From low budget independent horror to blood-and-guts, gun-blazing action, only 28 Weeks Later. The film Danny Boyle crafted only 5 years ago just got its Hollywood make-over.
Are you ready for your close-up, zombies?

Most recently, it has been very interesting to watch the horror movie trend in Hollywood. More and more studios are trying to stick their hands in the ever-tightening horror movie money jar. Horror films have consistently been cheap and easy to make, while turning large profits. Why do you think there are so many films in the center aisle of your local Blockbuster that feature catchy covers of “scary” images that you have never heard of? Large studios do the same thing when they get ahold of a horror film. They simply inflate all of its elements and put it at every multiplex in the country instead of just the center row at your video store. The film 28 Days Later was just waiting for someone to see the dollar signs in the decaying eyes of its zombie hoards.

The equation is simple: take one established movie that performed well by horror movie standards and has been out on DVD for a while cultivating its audience. Mix it with a new studio (Fox Atomic) that’s out to tap a youth audience. Throw in gore, violence, and action that is revved up from the original and you get a fairly guaranteed recipe for success.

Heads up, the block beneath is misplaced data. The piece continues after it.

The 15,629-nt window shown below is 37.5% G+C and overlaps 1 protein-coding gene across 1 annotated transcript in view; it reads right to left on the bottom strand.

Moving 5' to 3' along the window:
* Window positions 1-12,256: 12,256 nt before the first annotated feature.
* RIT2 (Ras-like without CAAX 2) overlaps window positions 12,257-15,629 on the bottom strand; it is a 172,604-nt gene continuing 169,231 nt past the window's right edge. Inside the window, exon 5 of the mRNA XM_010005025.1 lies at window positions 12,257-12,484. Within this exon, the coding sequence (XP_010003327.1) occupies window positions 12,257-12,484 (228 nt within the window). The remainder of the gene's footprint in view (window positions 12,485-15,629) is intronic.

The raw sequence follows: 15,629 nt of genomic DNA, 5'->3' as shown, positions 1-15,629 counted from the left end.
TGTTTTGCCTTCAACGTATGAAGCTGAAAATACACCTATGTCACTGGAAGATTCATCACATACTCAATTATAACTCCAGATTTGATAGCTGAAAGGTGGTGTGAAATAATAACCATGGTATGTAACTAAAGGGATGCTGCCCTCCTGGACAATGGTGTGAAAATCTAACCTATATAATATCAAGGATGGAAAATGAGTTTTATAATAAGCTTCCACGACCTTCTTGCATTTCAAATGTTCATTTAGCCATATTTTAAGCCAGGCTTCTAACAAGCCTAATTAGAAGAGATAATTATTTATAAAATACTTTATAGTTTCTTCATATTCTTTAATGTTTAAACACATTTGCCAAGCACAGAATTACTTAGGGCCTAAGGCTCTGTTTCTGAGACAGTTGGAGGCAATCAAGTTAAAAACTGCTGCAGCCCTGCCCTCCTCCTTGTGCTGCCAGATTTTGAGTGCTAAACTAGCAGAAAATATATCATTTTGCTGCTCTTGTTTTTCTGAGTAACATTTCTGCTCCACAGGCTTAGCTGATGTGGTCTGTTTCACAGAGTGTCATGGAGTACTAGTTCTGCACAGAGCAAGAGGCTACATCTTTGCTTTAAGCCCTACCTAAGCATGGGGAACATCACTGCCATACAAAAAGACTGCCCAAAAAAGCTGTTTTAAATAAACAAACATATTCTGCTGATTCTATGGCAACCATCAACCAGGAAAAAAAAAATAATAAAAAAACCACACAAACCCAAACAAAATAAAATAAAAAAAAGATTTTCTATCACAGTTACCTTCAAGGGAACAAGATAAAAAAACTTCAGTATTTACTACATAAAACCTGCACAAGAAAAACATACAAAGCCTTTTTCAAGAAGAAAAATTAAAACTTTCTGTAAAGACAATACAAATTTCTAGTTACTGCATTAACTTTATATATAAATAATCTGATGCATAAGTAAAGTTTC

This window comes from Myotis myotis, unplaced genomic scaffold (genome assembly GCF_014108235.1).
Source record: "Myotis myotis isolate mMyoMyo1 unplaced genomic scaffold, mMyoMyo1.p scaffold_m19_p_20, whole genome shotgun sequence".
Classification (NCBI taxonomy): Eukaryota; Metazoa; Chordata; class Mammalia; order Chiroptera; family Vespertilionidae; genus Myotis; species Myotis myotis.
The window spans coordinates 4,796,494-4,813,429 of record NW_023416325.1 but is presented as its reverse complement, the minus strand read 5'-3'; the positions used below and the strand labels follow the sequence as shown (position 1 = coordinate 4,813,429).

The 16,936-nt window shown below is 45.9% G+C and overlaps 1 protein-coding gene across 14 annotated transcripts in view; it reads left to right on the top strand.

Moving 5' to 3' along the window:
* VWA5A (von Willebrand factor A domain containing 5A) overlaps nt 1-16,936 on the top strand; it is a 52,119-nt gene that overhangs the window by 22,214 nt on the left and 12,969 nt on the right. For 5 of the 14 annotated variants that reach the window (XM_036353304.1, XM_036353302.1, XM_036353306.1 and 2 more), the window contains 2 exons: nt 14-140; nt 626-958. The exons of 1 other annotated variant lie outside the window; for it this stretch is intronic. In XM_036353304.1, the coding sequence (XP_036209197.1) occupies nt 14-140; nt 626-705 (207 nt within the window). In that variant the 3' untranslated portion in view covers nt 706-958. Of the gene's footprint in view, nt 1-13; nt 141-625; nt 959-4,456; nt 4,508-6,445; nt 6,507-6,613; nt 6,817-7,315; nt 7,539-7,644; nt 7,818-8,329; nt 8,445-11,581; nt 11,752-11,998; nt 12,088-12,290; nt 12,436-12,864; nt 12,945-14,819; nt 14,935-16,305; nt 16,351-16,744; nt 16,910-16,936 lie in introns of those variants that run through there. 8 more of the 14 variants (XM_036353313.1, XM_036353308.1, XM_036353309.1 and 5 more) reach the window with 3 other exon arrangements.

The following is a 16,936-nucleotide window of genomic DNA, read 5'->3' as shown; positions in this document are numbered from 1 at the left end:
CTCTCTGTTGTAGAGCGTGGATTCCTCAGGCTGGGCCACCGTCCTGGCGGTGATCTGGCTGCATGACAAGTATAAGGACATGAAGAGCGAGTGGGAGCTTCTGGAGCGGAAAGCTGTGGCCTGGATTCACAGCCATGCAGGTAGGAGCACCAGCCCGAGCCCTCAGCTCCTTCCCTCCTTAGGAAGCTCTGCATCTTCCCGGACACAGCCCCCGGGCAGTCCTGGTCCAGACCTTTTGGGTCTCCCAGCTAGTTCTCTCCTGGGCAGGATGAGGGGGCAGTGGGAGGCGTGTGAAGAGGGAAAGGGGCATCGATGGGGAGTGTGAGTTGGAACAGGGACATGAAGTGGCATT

Don’t get me wrong, the studio has tried very hard to make this new film feel all too familiar, while throwing in more “hell yeah” moments. They tapped another independent filmmaker, Juan Carlos Fresnadillo, who has even been nominated for an Oscar. They put the new film in a vague context that references current political events and film it in a style reminiscent of the original. The ads even feature footage from the 1st film. All of these elements carefully place this new film under the guise of the original. It all works beautifully until our screen is filled with trailer images of airplanes flying fire bombing London. Over-the-top action, check!

The film studios are out to make a profit, so seeing them take a film that easily fits into one of their genres and give it a make-over is no surprise. It’s just disappointing to see a story that had depth be so appropriated and Hollywood’ized. Fox Atomic did the same thing most recently when they remade The Hills Have Eyes and then pumped out a much less successful sequel, The Hills Have Eyes 2. Another example would be New Line Cinema’s failed prequel for The Texas Chainsaw Massacre.
This weekend will either see 28 Weeks Later succeed or fail, and that will be the true test of the Hollywood machine.


Aaron Yarbrough does not have a blog, but interested readers can reach him at  

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